At the same time, on the traditional publishing side, it would be nice to see more stability for small presses in particular. Many seem to fold very suddenly or without warning, often leaving authors' dreams turned upside down. This is a difficult one. I'm sure many of them will not weather the current crisis, and who's to say there aren't more episodes to come? I'd like to see grants or other help made available for them. I can't say I know much about this area, but I'm thinking about dipping my toe in it, and I worry what state COVID will leave it in.

What thoughts do you have about the future of the industry? You can check out others' responses here.

Wednesday, 3 June 2020

IWSG June 2020

It's the first Wednesday of the month and time once again for our meeting of the Insecure Writer's Support Group. Hosted once again by Ninja Cap'n Alex J. Cavanaugh, the group offers a safe space where writers can share their insecurities without fear of being judged. This month's co-hosts are Pat GarciaJ. Q. Rose and Natalie Aguirre.


It's June! Hard to believe we're almost halfway through the strangest year I'm sure many of us can remember. A big insecurity here in the UK is the lifting of the lockdown and the fear that things are happening too quickly - some kids back at school, more shops opening up. We won't be doing anything majorly different until August when schools are planned to come back in Scotland - we'll just need to see where we are then, and again, it's only what we're comfortable with. As a diversion, let's take a look at this month's IWSG question: "Writers have secrets! What are one or two of yours, something readers would never know from your work?"

Hmm, I don't think I have secrets as such - nothing overly dramatic, anyway - and I'm pretty open about stuff, but one thing that wouldn't be obvious from my work is that my childhood dream was to be an actor. This went as far as performing with the drama club in comedy revue shows during high school, with our own self-penned material, but stage fright was pretty much a constant - I soon realized that the writing part was what I preferred, and things just developed from there!

I'm sure many more fascinating secrets will be disclosed by the authors found at the IWSG sign-up list here. I look forward to checking them out! 

Wednesday, 6 May 2020

IWSG May 2020

It's the first Wednesday of the month, and one thing we can rely on for certain is that means it's time for the Insecure Writer's Support Group! Hosted as ever by the Ninja himself Alex J. Cavanaugh, the purpose of the group is to offer a safe space where writers can share their fears and insecurities without fear of being judged. Probably something we need more than ever. This month's excellent co-hosts are Feather StoneBeverley Stowe McClureMary AalgaardKim Lajevardi and Chemist Ken!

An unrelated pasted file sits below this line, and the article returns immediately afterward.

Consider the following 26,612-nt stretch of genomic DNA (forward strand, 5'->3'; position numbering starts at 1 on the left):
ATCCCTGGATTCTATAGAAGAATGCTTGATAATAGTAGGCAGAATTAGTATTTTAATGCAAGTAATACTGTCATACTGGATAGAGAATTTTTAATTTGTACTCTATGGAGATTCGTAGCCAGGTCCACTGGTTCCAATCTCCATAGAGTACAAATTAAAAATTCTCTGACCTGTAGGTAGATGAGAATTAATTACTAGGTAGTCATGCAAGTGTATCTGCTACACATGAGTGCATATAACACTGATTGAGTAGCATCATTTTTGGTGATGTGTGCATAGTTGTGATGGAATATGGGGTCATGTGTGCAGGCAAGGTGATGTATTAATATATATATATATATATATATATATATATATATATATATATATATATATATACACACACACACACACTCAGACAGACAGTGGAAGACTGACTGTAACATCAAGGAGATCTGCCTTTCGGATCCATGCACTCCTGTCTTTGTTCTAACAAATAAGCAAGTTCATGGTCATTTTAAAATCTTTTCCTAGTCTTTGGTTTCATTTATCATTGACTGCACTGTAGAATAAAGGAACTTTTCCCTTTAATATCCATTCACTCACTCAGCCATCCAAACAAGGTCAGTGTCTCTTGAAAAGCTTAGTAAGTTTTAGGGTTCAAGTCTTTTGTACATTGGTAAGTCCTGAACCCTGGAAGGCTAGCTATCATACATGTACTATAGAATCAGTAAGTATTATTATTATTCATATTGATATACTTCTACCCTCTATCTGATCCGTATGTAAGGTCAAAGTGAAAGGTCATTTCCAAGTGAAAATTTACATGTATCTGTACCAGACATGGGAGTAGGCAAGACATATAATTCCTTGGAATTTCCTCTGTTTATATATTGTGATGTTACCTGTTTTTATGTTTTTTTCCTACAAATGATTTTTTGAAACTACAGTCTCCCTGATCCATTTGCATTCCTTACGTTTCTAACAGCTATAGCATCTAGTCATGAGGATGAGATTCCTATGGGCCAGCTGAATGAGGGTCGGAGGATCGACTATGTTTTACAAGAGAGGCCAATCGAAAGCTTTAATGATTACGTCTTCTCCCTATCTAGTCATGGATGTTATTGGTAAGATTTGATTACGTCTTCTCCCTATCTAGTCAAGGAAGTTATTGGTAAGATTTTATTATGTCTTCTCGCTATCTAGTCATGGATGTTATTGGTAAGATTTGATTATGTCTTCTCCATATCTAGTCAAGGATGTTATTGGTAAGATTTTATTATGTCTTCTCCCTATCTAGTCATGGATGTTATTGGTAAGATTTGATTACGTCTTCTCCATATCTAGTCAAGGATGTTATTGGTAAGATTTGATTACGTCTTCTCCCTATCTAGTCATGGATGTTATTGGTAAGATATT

So it's my first proper IWSG post for a couple of months, although I thank you for the messages that were left on my placeholder post last month. I'm not going to dwell too much on COVID-19 because I think it's good to talk about other things, but I'll just say that we're all still doing OK here while keeping an eye on the news and the talk of coming out of lockdown - a far more worrisome prospect than being in it for us, and although it's pretty safe to say schools won't resume until at least after the summer in Scotland, it's very hard to picture it (although things are going to look different, that's for sure). Youngest daughter is set to start high school in August, a transition that's tricky at the best of times. Like with this entire mess, we're just going to have to wait to see how it pans out, and we're not going to be doing anything we're not comfortable with.

Let's turn to this month's IWSG question, which is: Do you have any rituals that you use when you need help getting into the ZONE? Care to share?

No rituals as such, but the best thing I can do is remind myself that my writing is time-limited. Despite the lockdown, my routine hasn't changed a great deal and I'm being kept plenty busy with freelancing work (thankfully), so I'm able to carve out thirty minutes to an hour in the morning for writing - basically until the dogs ask to get up for breakfast! After that I'm dealing with work and I'm in a different mindset, so the time is gone if I don't use it. At this particular time, I'm also in a "relatively new and shiny WIP" phase and I'm enjoying finding out where this story is going, which always helps. If you wake up excited about writing, it becomes much easier.

So that's where I am. How about you? Any rituals to share? How are you coping with things overall? Many more IWSG posts can be found by clicking here.

Wednesday, 1 April 2020

IWSG April 2020 - Still Here!


Hello! Not a proper post this month - I'm on a borrowed laptop after mine gave up the ghost, and therefore I wouldn't have time to visit others or return comments, which is a huge part of participating for me. Nonetheless, I still wanted to drop in and let you know that me and mine are safe and well, and I hope that's the case for all of you. I'm hoping to get round and visit all of you later in the month - until then, stay safe and take care!

Wednesday, 4 March 2020

IWSG March 2020

It's time once again for another posting of the Insecure Writer's Support Group. Headed up by Alex J. Cavanaugh, the purpose of the group is to offer a safe space where writers can share fears and insecurities without fear of judgement. This month's excellent co-hosts are Jacqui MurrayLisa Buie-CollardSarah FosterNatalie Aguirre and Shannon Lawrence.


Not feeling particularly insecure this month - spring is in the air (or perhaps autumn, depending on your whereabouts). In any case, changes are afoot and I always find that an inspiring time. I'm moving along with the project I had previously mentioned, a story I had first started over a year ago, and it's progressing nicely. Perhaps I'd like to up my daily word count, which is averaging around 500, but it's been a while since I've written on a daily basis. I'm hoping to increase my productivity over the next few weeks. The story itself is opening up in unexpected ways and I've been taking a lot of notes about what could happen down the line. So, apart from being slightly insecure about the actual number of words being committed, I'm happy to roll and see where it takes me!

The optional IWSG question for this month is: "Other than the obvious holiday traditions, have you ever included any personal or family traditions/customs in your stories?" This one stumped me, but I'm interested to read other answers. You can find many more IWSG posts here.